The Greek Yogurt Kitchen by Toby Amidor

The Greek Yogurt Kitchen was quite a surprise: this isn’t a book taking one ingredient and overstating its usefulness and definitely isn’t about Greek food. Rather, what we have is a staple ingredient that can be used in many different ways in order to create healthier and often better tasting food. The emphasis of the book is on quick and easy preparation of common staples – foods you and your children will want to eat.


The book breaks down as follows: 1) Greek Yogurt, a superstar food. 2) Breakfast. 3) Snacks and appetizers. 4) Salads, soups, sandwiches. 5) Main dishes. 6) Side dishes. 7) Desserts. Then notes, a metric conversion chart, and index.

The recipes were, as promised, very easy to follow. Often, they were about taking one very fatty or poor health ingredient such as cheese or milk, and substituting a lot of it with the yogurt. The taste was the same, but the sodium and calories were cut and no artificial sweeteners were ever used. The book is very health centered but doesn’t shun any ingredients except the artificial sweeteners.  It is useful in that you use a very small amount of cream, chocolate, sugar, etc., instead of a lot. So you’ll get the good taste without the unhealthy quantities.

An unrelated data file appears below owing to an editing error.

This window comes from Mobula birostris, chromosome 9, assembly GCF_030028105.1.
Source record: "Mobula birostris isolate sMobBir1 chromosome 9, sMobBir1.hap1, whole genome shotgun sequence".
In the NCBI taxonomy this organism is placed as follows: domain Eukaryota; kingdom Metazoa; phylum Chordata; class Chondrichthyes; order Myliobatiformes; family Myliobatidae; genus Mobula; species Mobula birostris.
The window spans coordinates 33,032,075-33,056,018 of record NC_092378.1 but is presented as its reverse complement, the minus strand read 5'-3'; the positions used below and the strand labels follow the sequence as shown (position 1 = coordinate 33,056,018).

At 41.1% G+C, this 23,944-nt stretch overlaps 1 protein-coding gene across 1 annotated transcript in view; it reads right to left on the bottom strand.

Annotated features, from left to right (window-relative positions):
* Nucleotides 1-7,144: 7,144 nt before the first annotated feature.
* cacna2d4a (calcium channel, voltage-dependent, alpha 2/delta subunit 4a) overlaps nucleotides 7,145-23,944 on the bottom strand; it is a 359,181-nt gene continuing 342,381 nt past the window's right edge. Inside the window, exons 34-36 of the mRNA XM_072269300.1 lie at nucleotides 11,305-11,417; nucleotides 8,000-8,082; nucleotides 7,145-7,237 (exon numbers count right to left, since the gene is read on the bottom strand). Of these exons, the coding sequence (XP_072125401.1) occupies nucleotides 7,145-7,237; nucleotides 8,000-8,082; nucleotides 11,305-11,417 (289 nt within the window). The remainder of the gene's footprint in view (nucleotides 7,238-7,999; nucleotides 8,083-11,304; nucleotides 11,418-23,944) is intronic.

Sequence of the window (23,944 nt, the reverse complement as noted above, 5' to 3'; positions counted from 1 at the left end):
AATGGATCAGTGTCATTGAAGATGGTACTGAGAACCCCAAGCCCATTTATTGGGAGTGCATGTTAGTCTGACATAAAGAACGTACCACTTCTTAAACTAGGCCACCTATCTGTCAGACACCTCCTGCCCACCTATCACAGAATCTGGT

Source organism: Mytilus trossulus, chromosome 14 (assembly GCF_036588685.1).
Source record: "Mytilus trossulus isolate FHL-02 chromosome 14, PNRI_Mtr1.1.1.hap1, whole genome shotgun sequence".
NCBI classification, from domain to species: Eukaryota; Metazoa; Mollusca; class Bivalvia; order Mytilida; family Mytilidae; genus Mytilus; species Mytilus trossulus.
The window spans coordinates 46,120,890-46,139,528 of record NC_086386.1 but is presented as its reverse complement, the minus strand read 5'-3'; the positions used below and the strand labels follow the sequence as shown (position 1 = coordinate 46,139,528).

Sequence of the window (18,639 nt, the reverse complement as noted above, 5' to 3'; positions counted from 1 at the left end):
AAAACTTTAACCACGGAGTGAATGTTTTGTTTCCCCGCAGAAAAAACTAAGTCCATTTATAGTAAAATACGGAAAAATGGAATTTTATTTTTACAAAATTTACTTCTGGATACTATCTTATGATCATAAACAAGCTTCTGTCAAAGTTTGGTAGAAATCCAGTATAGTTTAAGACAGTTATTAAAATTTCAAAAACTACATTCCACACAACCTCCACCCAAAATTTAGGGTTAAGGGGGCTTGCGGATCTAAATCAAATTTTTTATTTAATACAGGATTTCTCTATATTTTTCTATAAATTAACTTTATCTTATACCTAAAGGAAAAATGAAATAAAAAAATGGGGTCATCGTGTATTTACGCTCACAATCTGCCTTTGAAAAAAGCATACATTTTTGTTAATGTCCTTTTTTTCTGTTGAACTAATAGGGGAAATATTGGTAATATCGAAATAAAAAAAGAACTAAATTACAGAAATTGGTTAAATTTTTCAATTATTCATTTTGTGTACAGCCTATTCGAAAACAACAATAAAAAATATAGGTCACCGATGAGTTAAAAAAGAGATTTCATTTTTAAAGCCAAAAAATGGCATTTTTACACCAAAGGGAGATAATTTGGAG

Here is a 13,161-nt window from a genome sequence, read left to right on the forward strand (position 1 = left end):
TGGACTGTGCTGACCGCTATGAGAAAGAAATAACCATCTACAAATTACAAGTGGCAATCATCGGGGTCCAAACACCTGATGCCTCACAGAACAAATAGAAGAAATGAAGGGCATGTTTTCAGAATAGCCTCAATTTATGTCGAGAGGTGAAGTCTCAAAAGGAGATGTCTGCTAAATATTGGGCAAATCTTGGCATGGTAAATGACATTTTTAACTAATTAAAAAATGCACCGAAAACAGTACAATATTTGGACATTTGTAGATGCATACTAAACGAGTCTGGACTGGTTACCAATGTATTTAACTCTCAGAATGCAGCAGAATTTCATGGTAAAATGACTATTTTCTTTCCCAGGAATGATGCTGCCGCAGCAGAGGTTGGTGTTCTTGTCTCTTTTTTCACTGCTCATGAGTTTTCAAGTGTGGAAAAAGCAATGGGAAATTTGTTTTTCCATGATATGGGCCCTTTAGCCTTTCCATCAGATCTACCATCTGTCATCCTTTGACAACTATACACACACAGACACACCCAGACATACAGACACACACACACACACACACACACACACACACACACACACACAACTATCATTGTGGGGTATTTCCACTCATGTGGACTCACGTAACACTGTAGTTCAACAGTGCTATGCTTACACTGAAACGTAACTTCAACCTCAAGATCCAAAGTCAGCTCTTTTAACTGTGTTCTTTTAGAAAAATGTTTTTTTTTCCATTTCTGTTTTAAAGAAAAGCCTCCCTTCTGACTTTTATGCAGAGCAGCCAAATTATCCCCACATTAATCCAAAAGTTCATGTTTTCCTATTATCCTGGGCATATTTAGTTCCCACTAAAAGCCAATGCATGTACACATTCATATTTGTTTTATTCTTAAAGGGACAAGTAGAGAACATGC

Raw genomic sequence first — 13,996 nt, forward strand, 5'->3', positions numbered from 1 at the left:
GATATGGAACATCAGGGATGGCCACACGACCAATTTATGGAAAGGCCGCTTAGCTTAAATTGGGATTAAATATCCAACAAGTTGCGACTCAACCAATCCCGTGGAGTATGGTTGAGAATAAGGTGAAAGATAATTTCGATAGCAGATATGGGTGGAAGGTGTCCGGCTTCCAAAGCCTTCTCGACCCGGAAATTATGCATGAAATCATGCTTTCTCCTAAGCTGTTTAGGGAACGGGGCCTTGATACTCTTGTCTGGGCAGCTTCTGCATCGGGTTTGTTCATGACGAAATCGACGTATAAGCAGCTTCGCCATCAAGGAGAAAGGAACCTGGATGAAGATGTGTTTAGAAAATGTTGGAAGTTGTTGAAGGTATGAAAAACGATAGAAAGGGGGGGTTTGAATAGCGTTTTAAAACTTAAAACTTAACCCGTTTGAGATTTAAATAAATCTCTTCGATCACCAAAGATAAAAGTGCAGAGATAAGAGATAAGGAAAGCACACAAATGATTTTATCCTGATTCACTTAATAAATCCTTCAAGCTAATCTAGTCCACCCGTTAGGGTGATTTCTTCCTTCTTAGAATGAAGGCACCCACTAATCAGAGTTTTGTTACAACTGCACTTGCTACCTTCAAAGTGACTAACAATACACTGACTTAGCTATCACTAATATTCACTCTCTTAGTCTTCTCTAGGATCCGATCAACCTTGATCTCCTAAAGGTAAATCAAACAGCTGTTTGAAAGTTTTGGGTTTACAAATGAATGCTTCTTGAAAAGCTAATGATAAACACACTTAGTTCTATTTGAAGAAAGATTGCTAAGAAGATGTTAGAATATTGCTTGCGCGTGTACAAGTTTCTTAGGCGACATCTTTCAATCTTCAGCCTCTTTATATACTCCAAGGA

Nearly all the recipes have wholesome and easy to find ingredients and all have nutrition breakdowns including calories, fat, protein, carbs, fiber, cholesterol, and sodium. Several have specific tipe about preparation (how to clean mushrooms) or presentation.

I really liked that the recipes were easy to follow and was surprised at how easy it was to find Greek yogurt (which isn’t Greek) in the local supermarket. Recipes such as deviled eggs without mayo, wasabi sesame dip, zucchini soup, tuna and white bean sald, grilled vegetable wrap with herbed cheese, and lemon-blueberry stuffed french toast were easy to make (most require 2-3 steps) and tasted great.

This is written by a nutritionist and it shows. These are health conscious recipes that make great use of the ingredients. I’ve enjoyed every recipe I’ve used so far in this book.

I rate this 4 out of 5 stars for formatting reasons: there are no images/photographs of the recipes and I prefer recipe steps to be numbered and with paragraph breaks. But again, I appreciate the nutrition information and that each recipe is for 1 healthy sized portion.

This recipe book was the surprise of the year for me – much better than I had expected and one of my favorite go-to reference books when trying to decide what meal to make for the family.

Reviewed from an ARC.

This entry was posted in ARC, Book Reviews, cookbook, non fiction. Bookmark the permalink.

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